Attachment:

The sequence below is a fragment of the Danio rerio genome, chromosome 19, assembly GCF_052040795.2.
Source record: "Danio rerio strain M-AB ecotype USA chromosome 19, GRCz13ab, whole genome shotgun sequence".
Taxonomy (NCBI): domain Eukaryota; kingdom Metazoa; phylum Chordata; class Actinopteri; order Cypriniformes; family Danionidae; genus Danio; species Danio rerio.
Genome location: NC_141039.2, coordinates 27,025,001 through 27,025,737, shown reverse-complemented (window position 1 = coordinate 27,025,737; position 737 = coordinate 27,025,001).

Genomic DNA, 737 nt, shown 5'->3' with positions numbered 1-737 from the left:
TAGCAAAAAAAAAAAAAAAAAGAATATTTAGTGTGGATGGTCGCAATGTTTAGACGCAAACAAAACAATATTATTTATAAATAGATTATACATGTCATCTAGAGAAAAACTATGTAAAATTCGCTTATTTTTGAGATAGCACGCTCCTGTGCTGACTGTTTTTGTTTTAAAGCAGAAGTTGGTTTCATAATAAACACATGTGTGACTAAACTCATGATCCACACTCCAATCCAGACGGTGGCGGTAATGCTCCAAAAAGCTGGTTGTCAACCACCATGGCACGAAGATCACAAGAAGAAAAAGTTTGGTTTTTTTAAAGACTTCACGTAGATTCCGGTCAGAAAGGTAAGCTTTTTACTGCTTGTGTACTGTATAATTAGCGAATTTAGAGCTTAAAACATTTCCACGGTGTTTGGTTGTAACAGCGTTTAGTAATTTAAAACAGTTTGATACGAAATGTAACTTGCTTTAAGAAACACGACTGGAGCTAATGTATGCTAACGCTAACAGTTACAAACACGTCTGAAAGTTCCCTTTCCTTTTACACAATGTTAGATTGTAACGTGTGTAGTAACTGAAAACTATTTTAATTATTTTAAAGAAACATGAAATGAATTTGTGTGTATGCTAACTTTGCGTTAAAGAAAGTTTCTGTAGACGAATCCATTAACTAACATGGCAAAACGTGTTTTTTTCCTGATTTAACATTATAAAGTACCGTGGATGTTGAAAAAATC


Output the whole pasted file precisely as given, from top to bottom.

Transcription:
The sequence below is a fragment of the Danio rerio genome, chromosome 19, assembly GCF_052040795.2.
Source record: "Danio rerio strain M-AB ecotype USA chromosome 19, GRCz13ab, whole genome shotgun sequence".
Taxonomy (NCBI): domain Eukaryota; kingdom Metazoa; phylum Chordata; class Actinopteri; order Cypriniformes; family Danionidae; genus Danio; species Danio rerio.
Genome location: NC_141039.2, coordinates 27,025,001 through 27,025,737, shown reverse-complemented (window position 1 = coordinate 27,025,737; position 737 = coordinate 27,025,001).

Genomic DNA, 737 nt, shown 5'->3' with positions numbered 1-737 from the left:
TAGCAAAAAAAAAAAAAAAAAGAATATTTAGTGTGGATGGTCGCAATGTTTAGACGCAAACAAAACAATATTATTTATAAATAGATTATACATGTCATCTAGAGAAAAACTATGTAAAATTCGCTTATTTTTGAGATAGCACGCTCCTGTGCTGACTGTTTTTGTTTTAAAGCAGAAGTTGGTTTCATAATAAACACATGTGTGACTAAACTCATGATCCACACTCCAATCCAGACGGTGGCGGTAATGCTCCAAAAAGCTGGTTGTCAACCACCATGGCACGAAGATCACAAGAAGAAAAAGTTTGGTTTTTTTAAAGACTTCACGTAGATTCCGGTCAGAAAGGTAAGCTTTTTACTGCTTGTGTACTGTATAATTAGCGAATTTAGAGCTTAAAACATTTCCACGGTGTTTGGTTGTAACAGCGTTTAGTAATTTAAAACAGTTTGATACGAAATGTAACTTGCTTTAAGAAACACGACTGGAGCTAATGTATGCTAACGCTAACAGTTACAAACACGTCTGAAAGTTCCCTTTCCTTTTACACAATGTTAGATTGTAACGTGTGTAGTAACTGAAAACTATTTTAATTATTTTAAAGAAACATGAAATGAATTTGTGTGTATGCTAACTTTGCGTTAAAGAAAGTTTCTGTAGACGAATCCATTAACTAACATGGCAAAACGTGTTTTTTTCCTGATTTAACATTATAAAGTACCGTGGATGTTGAAAAAATC